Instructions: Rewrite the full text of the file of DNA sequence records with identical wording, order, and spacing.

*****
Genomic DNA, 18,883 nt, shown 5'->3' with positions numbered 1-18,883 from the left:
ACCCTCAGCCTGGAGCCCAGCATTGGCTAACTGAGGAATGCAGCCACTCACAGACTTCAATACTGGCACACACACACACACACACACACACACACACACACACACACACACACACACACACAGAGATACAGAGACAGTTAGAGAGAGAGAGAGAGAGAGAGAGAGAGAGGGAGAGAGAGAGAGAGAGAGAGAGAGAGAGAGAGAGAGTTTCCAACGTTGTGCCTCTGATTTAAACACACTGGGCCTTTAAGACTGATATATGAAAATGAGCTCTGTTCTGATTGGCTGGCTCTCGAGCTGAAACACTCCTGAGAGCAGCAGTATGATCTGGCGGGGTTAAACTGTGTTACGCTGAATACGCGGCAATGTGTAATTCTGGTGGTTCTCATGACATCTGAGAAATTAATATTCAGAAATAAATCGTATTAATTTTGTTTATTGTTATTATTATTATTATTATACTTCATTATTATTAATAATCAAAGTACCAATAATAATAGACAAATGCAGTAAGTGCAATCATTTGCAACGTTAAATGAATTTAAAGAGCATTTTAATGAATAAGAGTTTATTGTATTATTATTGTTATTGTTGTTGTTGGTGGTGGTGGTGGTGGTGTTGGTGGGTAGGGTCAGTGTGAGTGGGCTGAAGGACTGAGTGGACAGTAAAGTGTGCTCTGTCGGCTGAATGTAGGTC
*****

Genomic DNA, 18,883 nt, shown 5'->3' with positions numbered 1-18,883 from the left:
ACCCTCAGCCTGGAGCCCAGCATTGGCTAACTGAGGAATGCAGCCACTCACAGACTTCAATACTGGCACACACACACACACACACACACACACACACACACACACACACACACACACACACAGAGATACAGAGACAGTTAGAGAGAGAGAGAGAGAGAGAGAGAGAGAGGGAGAGAGAGAGAGAGAGAGAGAGAGAGAGAGAGAGAGTTTCCAACGTTGTGCCTCTGATTTAAACACACTGGGCCTTTAAGACTGATATATGAAAATGAGCTCTGTTCTGATTGGCTGGCTCTCGAGCTGAAACACTCCTGAGAGCAGCAGTATGATCTGGCGGGGTTAAACTGTGTTACGCTGAATACGCGGCAATGTGTAATTCTGGTGGTTCTCATGACATCTGAGAAATTAATATTCAGAAATAAATCGTATTAATTTTGTTTATTGTTATTATTATTATTATTATACTTCATTATTATTAATAATCAAAGTACCAATAATAATAGACAAATGCAGTAAGTGCAATCATTTGCAACGTTAAATGAATTTAAAGAGCATTTTAATGAATAAGAGTTTATTGTATTATTATTGTTATTGTTGTTGTTGGTGGTGGTGGTGGTGGTGTTGGTGGGTAGGGTCAGTGTGAGTGGGCTGAAGGACTGAGTGGACAGTAAAGTGTGCTCTGTCGGCTGAATGTAGGTC